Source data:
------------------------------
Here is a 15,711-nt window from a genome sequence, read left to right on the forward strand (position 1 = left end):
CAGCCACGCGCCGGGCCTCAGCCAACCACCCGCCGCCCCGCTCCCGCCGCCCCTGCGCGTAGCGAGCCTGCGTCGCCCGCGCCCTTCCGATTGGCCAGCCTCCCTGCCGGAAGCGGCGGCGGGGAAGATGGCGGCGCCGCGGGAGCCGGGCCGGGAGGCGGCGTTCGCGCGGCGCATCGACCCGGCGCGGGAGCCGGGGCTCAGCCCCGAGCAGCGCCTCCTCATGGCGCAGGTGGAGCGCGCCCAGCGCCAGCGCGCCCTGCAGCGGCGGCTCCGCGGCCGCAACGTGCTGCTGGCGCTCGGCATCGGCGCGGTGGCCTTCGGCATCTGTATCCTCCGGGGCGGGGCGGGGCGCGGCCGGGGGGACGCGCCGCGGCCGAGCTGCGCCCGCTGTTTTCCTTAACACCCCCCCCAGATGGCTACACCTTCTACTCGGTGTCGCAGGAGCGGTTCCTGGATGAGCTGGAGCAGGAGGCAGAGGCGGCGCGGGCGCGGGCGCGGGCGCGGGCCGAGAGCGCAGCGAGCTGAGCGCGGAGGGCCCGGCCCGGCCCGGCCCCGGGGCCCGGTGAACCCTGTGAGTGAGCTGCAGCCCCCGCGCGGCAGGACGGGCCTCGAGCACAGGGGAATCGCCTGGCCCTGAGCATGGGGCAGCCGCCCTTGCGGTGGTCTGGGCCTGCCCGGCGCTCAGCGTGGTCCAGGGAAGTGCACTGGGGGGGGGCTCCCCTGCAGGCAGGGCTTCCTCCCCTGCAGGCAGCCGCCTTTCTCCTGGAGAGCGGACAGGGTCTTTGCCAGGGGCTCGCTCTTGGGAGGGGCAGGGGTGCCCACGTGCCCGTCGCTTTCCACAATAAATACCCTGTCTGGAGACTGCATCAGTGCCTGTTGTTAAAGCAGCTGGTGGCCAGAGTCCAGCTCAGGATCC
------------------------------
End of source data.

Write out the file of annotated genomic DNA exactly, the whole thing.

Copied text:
Here is a 15,711-nt window from a genome sequence, read left to right on the forward strand (position 1 = left end):
CAGCCACGCGCCGGGCCTCAGCCAACCACCCGCCGCCCCGCTCCCGCCGCCCCTGCGCGTAGCGAGCCTGCGTCGCCCGCGCCCTTCCGATTGGCCAGCCTCCCTGCCGGAAGCGGCGGCGGGGAAGATGGCGGCGCCGCGGGAGCCGGGCCGGGAGGCGGCGTTCGCGCGGCGCATCGACCCGGCGCGGGAGCCGGGGCTCAGCCCCGAGCAGCGCCTCCTCATGGCGCAGGTGGAGCGCGCCCAGCGCCAGCGCGCCCTGCAGCGGCGGCTCCGCGGCCGCAACGTGCTGCTGGCGCTCGGCATCGGCGCGGTGGCCTTCGGCATCTGTATCCTCCGGGGCGGGGCGGGGCGCGGCCGGGGGGACGCGCCGCGGCCGAGCTGCGCCCGCTGTTTTCCTTAACACCCCCCCCAGATGGCTACACCTTCTACTCGGTGTCGCAGGAGCGGTTCCTGGATGAGCTGGAGCAGGAGGCAGAGGCGGCGCGGGCGCGGGCGCGGGCGCGGGCCGAGAGCGCAGCGAGCTGAGCGCGGAGGGCCCGGCCCGGCCCGGCCCCGGGGCCCGGTGAACCCTGTGAGTGAGCTGCAGCCCCCGCGCGGCAGGACGGGCCTCGAGCACAGGGGAATCGCCTGGCCCTGAGCATGGGGCAGCCGCCCTTGCGGTGGTCTGGGCCTGCCCGGCGCTCAGCGTGGTCCAGGGAAGTGCACTGGGGGGGGGCTCCCCTGCAGGCAGGGCTTCCTCCCCTGCAGGCAGCCGCCTTTCTCCTGGAGAGCGGACAGGGTCTTTGCCAGGGGCTCGCTCTTGGGAGGGGCAGGGGTGCCCACGTGCCCGTCGCTTTCCACAATAAATACCCTGTCTGGAGACTGCATCAGTGCCTGTTGTTAAAGCAGCTGGTGGCCAGAGTCCAGCTCAGGATCC